2012 Fiat 500 C

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I’ve already reviewed the Fiat 500 coupe (see here). Now it’s time to look at the 500C with the folding soft-top (similar to the one offered by VW on the old Beetle – and Fiat – a long time ago, but now fully electronic and it doesn’t leak, either). I tested what might just be the ultimate version, a Lounge with an automatic transmission, plus removable/portable TomTom GPS, plus two-tone leather, plus heated seats, plus, well – everything. This 500 C Lounge has the kitchen sink plus the soap dish, countertop and anything else nearby, too.

Price? Just over $25k

This is not far from twice the cost of a standard Fiat 500 coupe.  Well, about 75 percent more than the base 500’s price of $15,500.

Is it worth it?

Don’t ask me. Ask all the people who stopped me to ask about the thing.

They loved it.


The 500 C is the convertible version of the Fiat 500 – but “convertible” isn’t really accurate. What happens when you push the button is the entire center section of the roof peels back – leaving the upper side (metal) panels in place, including the door glass frames and B pillar. It’s more like a huge panorama roof – and no one else has anything like it.

Prices start at $19,500 and run to $23,500 for the top-of-the-line Lounge version I tested.


A high-performance Abarth version of the 500 will be out by spring – and you can probably order one right now. It will be powered by a turbocharged version of the regular 500’s 1.4 liter engine, with output goosed to 160 hp. Base MSRP for this model is expected to be $22,000.


About $5,000 less (500 C) to start than a Mini Cooper convertible ($24,950 to start).

Peel-back top can be peeled back while the car is moving – even if it’s moving at 70 MPH.

Much tinier on the outside than a Mini – but slightly more spacious on the inside than a Mini.

Cuter than a nest of just-born kittens.


Mileage merely mediocre (27 city, 32 highway).

Rearward visibility nonexistent with top folded.

Pray you don’t get T-boned by a Tahoe.


Like the hardtop, the 500 C is powered by a 1.4 liter  four that produces 101 hp. It’s not much engine, but it’s sufficient … in the hardtop – which can get to 60 MPH in about 10.7 seconds with the standard five-speed manual transmission.

However, the convertible 500 C is about 120 pounds heavier (2,486 lbs. vs. 2,363 lbs.) and the 1.4 liter engine hasn’t got the reserves to hide it. The peel-top 500 C needs more than 12 seconds to reach 60 when equipped with the optional six-speed automatic transmission. It’s not uncomfortably slow (more on this below) but it is slower than just about any other new car – including the Slow Standard of the World, the Toyota Prius hybrid.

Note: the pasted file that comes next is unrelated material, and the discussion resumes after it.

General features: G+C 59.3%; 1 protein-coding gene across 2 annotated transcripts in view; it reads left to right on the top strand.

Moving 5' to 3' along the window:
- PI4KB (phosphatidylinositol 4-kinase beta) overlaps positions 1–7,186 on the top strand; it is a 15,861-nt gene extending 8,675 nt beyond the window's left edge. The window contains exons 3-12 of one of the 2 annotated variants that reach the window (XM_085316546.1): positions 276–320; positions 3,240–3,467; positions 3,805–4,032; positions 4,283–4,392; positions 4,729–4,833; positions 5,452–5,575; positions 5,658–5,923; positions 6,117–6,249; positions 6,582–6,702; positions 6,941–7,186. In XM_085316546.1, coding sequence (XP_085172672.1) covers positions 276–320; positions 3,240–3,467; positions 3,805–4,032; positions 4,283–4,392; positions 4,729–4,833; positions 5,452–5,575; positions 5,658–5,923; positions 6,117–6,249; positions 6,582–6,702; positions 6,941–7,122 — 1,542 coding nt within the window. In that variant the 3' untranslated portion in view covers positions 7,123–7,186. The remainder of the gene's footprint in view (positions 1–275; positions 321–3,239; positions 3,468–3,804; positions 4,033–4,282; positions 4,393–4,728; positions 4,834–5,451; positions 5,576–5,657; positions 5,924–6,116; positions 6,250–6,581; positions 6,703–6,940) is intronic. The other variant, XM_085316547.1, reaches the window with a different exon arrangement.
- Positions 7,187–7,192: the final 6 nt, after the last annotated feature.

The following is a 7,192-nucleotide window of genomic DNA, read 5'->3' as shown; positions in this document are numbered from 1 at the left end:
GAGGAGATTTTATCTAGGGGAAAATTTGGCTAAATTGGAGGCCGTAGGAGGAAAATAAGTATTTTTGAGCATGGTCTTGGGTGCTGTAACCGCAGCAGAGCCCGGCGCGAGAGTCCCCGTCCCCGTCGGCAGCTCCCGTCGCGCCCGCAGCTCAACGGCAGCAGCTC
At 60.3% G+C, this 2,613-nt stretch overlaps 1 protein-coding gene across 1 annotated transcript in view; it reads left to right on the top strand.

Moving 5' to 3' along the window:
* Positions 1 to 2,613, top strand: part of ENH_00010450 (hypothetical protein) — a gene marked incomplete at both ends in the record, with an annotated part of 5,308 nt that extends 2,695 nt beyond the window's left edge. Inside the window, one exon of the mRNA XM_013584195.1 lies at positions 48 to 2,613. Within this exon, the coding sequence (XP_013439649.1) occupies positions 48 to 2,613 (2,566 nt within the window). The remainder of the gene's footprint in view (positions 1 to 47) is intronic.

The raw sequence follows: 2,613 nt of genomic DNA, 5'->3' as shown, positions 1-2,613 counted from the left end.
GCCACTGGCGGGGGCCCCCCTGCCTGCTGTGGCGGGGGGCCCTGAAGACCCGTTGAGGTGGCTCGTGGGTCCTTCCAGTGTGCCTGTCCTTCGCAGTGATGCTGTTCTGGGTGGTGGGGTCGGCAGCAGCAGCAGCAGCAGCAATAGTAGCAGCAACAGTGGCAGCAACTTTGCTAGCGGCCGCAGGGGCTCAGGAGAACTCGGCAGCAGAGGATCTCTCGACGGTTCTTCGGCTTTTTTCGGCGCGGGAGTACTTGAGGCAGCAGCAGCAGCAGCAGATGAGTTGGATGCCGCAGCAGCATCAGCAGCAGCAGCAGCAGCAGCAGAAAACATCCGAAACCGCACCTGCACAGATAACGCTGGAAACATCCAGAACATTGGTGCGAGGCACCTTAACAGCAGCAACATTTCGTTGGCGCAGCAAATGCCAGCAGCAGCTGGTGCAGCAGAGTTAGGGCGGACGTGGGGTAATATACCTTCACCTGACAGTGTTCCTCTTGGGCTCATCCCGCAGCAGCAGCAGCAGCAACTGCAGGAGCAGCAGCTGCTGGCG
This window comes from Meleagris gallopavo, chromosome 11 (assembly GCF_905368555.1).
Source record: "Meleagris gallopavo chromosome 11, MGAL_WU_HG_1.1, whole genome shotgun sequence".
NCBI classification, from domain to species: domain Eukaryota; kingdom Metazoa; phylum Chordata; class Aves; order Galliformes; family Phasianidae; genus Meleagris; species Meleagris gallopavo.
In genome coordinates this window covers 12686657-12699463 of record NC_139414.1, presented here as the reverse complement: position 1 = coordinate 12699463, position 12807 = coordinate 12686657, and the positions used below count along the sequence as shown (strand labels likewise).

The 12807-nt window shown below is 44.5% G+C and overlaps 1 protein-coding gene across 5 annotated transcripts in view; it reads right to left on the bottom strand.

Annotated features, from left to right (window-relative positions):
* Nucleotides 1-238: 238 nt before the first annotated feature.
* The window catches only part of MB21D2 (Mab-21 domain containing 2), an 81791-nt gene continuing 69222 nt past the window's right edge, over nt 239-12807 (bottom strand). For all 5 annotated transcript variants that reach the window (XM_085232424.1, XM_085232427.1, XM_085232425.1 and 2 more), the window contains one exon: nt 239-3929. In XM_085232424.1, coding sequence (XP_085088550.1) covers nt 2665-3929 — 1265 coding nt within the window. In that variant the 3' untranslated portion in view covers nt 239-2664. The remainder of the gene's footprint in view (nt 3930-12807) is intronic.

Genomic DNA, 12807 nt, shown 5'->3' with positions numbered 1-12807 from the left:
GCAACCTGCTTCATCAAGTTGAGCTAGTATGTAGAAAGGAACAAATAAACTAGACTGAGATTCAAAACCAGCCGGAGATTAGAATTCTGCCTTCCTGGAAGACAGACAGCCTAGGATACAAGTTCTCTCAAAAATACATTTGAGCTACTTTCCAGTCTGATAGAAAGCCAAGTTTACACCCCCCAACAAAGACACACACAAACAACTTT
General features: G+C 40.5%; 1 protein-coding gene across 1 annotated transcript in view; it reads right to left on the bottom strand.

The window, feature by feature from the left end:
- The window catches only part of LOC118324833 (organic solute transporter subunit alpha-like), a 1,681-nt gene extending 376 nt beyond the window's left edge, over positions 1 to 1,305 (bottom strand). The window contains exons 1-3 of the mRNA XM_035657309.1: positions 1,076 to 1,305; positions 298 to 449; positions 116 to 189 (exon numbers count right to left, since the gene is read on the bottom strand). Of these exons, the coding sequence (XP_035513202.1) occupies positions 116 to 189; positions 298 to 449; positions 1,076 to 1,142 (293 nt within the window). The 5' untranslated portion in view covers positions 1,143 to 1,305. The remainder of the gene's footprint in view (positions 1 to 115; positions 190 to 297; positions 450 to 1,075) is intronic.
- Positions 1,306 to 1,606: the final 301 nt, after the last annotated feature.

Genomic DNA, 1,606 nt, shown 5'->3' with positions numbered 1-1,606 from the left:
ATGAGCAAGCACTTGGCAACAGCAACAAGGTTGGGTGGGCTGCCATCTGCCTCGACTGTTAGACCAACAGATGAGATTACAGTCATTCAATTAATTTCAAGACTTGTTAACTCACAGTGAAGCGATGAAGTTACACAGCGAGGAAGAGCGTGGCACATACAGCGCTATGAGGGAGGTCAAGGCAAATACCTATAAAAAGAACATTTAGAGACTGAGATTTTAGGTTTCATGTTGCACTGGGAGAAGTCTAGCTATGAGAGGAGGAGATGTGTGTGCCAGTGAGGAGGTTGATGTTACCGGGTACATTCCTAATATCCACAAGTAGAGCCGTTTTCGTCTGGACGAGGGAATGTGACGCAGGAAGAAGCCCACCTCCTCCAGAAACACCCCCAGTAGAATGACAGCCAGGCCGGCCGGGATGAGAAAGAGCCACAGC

You’ll also notice another big drop – in gas mileage. While the hardtop 500 is capable of approaching 40 MPG on the highway, the heavier 500 C is closer to 30. That’s still good – but it ought to be better.

To be fair, though, the much more expensive Mini Cooper convertible is only slighter better at the pump (28 city, 35 highway) and not all that much quicker to 60 (about 11 seconds with the automatic).


To elaborate a bit more on the above stuff: Don’t go just by the published 0-60 times. Like horsepower, these are relative numbers. Yes, relative to most other cars on the road, the 500 takes longer to get up to speed. But that assumes everyone else is flooring it – or even half-flooring it. Which of course they aren’t. Most people just dawdle along – even if their cars are capable of getting to 60 in 5 seconds. The 500 is more than capable of getting the drop on these dawdlers – and is very enjoyable to drive because it likes to be worked. This is typical of cars originally designed for the European market, where drivers still like to drive.  So, while the 500 may not win many drag races, it can and will readily pull away from the pack of addled slow-mo’s that one encounters on American roads. And once rolling, its so small and agile it easily threads the needle in traffic, allowing you to once again escape the sheetmetal cattle call.

The only real-world downside I discovered is that it can get a bit fidgety at higher speeds (70 or more) when the airstream begins to push at the tiny-tall body and the very short wheelbase (90.6 inches – 7 inches stubbier than the Mini’s) requires gentle – and slight– steering inputs. And when you’re among semis, keep both hands firmly on the wheel.

I liked the optional six-speed automatic – which includes a Sport mode that firms up the shifts (and holds gears longer) even if the car’s a little bit slower this way. Despite the low torque (98 lbs.-ft.) it did not feel sluggish, even coming off the line – which is often an issue for not-so-powerful cars fitted with automatics.